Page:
3. For each category within a bin, a 1 is returned. Therefore, calculating the sum of the output of Step 2 will return the total number of categories within each bin.

5. Creating a basic bar graph and adding data labels

From the work we have done so far, we can create the following bar chart:

However, there are some problems with this histogram:

  1. Lack of space for data labels – minimal space below and within each bin to add data labels.
  2. There is no information on bin range for each bin.
  3. Bins where the number of categories is zero and which come after the final bin that has a non-zero number of categories should be removed (e.g., the final two bins in the figure above).

To create more space for data labels, we can add the following measures:

Using these measures, we can add data labels using the following process:

  1. Using the Y-Axis Start measure, we can shift the Y-axis within the Y-axis menu by specifying the minimum value:

2. Add Bar for Bin Label and Bar for Count Label as new series onto the Y-axis:

3. Make these new series invisible by setting the colour of both bars to be the same as the background (white):

4. Add and configure the data labels of both bars:

The Bin Label measure is defined below:

Shown below is the effect these changes have on the appearance of the chart visual:

6. Filtering the X-axis range

To remove bins where the number of categories is zero and which come after the final bin that has a non-zero number of categories (e.g., the final two bins in the figure above), we need to create some measures. The first of these measures is shown below:

The DAX code above calculates a cumulative subtraction of the Number of Categories within Bin measure. This is the opposite of a running total – as you go down from one row to the next row of a column, you subtract one more value from the base value. See the example below:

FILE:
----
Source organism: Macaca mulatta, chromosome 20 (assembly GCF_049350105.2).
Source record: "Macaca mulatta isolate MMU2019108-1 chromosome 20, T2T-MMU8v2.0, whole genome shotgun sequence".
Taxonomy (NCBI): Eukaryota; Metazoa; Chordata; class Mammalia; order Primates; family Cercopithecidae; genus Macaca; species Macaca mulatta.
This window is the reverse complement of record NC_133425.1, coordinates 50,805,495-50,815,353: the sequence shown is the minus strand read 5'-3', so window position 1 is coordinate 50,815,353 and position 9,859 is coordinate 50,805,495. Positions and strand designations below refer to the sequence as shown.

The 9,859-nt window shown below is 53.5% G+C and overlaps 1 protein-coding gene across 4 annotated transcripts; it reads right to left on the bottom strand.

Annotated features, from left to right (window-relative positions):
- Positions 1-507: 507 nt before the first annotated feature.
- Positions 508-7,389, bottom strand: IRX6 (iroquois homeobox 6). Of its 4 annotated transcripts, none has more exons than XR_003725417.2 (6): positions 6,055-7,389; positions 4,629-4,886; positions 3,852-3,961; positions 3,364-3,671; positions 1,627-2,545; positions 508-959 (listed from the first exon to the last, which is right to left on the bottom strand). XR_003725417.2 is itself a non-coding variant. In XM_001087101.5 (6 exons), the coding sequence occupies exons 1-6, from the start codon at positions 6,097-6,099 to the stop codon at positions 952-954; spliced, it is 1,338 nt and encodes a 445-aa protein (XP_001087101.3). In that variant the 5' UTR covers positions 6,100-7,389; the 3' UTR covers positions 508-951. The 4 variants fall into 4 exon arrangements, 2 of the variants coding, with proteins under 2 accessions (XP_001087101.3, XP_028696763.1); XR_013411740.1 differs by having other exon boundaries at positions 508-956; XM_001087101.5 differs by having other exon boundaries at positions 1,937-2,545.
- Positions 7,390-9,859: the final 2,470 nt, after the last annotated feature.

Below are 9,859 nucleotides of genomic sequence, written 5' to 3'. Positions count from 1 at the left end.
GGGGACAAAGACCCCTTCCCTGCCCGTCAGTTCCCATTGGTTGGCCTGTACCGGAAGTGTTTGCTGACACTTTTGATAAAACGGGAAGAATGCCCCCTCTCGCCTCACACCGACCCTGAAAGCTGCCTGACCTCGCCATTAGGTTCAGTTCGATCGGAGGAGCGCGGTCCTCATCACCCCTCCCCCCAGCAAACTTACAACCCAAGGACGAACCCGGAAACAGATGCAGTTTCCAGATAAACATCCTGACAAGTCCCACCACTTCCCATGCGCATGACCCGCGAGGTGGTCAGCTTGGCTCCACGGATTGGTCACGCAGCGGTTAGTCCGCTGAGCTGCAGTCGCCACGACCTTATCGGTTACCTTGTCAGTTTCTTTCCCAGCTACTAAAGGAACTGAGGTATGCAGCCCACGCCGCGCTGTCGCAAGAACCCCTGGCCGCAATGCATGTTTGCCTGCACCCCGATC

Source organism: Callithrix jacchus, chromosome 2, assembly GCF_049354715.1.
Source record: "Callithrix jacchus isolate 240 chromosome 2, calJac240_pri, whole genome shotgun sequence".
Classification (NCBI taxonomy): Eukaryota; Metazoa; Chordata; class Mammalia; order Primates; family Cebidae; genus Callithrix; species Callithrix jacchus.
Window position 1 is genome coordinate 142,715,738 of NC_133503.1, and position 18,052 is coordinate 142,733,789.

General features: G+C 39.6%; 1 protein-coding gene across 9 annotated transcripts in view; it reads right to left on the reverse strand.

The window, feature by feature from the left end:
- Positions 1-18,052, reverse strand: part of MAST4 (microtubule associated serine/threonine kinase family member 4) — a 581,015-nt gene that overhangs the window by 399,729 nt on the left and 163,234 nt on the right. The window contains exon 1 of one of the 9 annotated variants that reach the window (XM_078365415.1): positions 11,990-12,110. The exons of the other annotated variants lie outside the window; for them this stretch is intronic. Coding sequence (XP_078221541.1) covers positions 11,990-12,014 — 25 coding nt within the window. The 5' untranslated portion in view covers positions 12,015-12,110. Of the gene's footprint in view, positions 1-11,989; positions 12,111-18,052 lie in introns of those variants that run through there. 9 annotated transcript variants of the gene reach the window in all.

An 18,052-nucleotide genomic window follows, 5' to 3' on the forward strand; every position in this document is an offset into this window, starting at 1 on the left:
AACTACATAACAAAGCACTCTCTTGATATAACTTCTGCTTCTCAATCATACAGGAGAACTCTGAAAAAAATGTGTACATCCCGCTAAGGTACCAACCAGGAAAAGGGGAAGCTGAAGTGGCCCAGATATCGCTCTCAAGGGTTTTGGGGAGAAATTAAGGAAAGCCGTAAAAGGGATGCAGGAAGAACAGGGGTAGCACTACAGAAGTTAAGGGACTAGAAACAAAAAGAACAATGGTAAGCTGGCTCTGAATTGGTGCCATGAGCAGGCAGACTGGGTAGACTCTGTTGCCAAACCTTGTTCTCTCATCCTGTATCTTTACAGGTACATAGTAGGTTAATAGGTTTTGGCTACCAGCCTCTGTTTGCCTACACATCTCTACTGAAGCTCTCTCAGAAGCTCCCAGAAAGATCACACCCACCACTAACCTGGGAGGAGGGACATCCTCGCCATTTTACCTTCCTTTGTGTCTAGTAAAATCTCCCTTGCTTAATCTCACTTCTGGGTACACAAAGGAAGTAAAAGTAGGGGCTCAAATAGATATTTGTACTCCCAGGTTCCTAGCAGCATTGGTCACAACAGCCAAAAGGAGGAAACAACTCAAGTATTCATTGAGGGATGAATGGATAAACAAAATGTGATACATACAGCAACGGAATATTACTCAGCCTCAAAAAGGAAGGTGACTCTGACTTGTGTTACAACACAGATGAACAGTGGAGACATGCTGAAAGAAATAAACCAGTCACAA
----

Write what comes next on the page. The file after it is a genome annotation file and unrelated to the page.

Bins where the number of categories is zero and which come after the final bin that has a non-zero number of categories are designated by Cumulative Subtraction values of 0. This allows us to identify the bins we want to keep using the following DAX expression and configuration:

Shown below is the effect these changes have on the appearance of the chart visual:

We now have one final problem, the X-axis range is not affected by this change – leaving a large white space at the end. To fix this, we can use the following measure.

The DAX code above returns the maximum Bin Start (from those which the user has selected via specifying the Bin Size Value) where the Cumulative Subtraction Check = 1. After this, we can then shift the X-axis within the X-axis menu by specifying the maximum value using the X-Axis Max Bin Start measure:

With that, we are done! Shown below is the final appearance of the histogram:

Looks great! However, there is one small bug that may be experienced – if the bin size is too small, some of the bins lose their labels. To mitigate this issue, we may want to reformat or remove those bin options in such cases.

Wrap-up

In this blog, we have discussed the creation of histograms in Power BI and the DAX that enables it. Hopefully, you can now incorporate this new found knowledge in your own Power BI reports!

Note

The data and Power BI model discussed in this blog can be found here.